In and of itself, the epistolary novel is nothing new; indeed, Ring Lardner wrote You Know Me Al, his classic diamond saga, as a series of letters home from fictional White Sox hurler Jack Keefe more than 80 years ago. With Last Days of Summer, Kluger has virtually reinvented the genre in his picaresque coming-of-age fable of future sportswriter Joey Margolis and his improbable relationship with Giants rookie sensation, Charlie Banks.
The place is Brooklyn, the time is the early '40s, and young baseball fanatic Joey needs a hero badly in his life. How that hero becomes Charlie--and ultimately Joey himself--forms the dimensions of the novel's field, but it's the way the game is played that's so remarkable. The story's told not through conventional narrative but by way of Joey's abstract scrapbook: letters, postcards, news clippings, box scores, report cards, matchbook covers, dispatches from FDR, telegrams, even an invitation to Joey's own Bar Mitzvah and the gift list from the affair.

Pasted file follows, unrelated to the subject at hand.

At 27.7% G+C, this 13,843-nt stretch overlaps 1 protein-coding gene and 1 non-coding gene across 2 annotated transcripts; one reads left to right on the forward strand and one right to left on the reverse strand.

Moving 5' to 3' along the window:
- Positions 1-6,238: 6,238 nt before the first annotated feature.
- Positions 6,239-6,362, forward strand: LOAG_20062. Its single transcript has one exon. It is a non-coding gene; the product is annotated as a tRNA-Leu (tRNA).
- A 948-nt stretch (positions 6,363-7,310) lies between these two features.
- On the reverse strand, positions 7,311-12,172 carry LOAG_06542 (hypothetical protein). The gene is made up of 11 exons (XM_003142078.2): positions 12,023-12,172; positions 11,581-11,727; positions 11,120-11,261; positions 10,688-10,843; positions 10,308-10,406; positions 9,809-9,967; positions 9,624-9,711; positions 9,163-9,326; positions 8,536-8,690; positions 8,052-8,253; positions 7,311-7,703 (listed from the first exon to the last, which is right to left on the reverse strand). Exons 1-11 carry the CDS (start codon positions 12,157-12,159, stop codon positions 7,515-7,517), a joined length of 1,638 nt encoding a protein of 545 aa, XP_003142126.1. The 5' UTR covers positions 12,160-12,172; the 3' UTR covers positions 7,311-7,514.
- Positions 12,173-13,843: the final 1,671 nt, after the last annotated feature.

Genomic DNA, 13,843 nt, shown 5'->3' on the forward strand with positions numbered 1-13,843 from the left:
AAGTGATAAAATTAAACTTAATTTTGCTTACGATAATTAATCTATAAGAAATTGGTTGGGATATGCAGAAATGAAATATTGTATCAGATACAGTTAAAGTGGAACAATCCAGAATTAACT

Delightful throughout, Summer develops a deeper traction when Charlie goes off to war, then turns poignant in its seemingly preordained aftermath. It is a triumph of style, to be sure, but a triumph of style without loss of substance. --Jeff Silverman